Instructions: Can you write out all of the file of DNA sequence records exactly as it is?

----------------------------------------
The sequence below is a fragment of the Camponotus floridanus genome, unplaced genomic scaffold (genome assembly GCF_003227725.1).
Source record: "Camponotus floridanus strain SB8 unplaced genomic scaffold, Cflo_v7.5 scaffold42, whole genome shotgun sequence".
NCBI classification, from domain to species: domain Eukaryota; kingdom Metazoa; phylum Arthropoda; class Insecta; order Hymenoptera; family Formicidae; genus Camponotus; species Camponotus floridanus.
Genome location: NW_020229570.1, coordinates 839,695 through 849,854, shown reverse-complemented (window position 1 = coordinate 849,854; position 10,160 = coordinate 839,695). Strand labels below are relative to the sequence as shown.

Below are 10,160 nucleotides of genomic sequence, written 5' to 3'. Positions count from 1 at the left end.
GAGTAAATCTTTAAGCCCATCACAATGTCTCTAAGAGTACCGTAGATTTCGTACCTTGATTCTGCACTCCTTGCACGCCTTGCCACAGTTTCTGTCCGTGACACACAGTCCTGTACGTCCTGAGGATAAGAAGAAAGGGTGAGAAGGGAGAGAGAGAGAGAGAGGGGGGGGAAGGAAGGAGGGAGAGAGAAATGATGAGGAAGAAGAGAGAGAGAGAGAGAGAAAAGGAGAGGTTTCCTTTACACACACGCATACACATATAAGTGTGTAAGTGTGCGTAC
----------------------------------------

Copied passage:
The sequence below is a fragment of the Camponotus floridanus genome, unplaced genomic scaffold (genome assembly GCF_003227725.1).
Source record: "Camponotus floridanus strain SB8 unplaced genomic scaffold, Cflo_v7.5 scaffold42, whole genome shotgun sequence".
NCBI classification, from domain to species: domain Eukaryota; kingdom Metazoa; phylum Arthropoda; class Insecta; order Hymenoptera; family Formicidae; genus Camponotus; species Camponotus floridanus.
Genome location: NW_020229570.1, coordinates 839,695 through 849,854, shown reverse-complemented (window position 1 = coordinate 849,854; position 10,160 = coordinate 839,695). Strand labels below are relative to the sequence as shown.

Below are 10,160 nucleotides of genomic sequence, written 5' to 3'. Positions count from 1 at the left end.
GAGTAAATCTTTAAGCCCATCACAATGTCTCTAAGAGTACCGTAGATTTCGTACCTTGATTCTGCACTCCTTGCACGCCTTGCCACAGTTTCTGTCCGTGACACACAGTCCTGTACGTCCTGAGGATAAGAAGAAAGGGTGAGAAGGGAGAGAGAGAGAGAGAGGGGGGGGAAGGAAGGAGGGAGAGAGAAATGATGAGGAAGAAGAGAGAGAGAGAGAGAGAAAAGGAGAGGTTTCCTTTACACACACGCATACACATATAAGTGTGTAAGTGTGCGTAC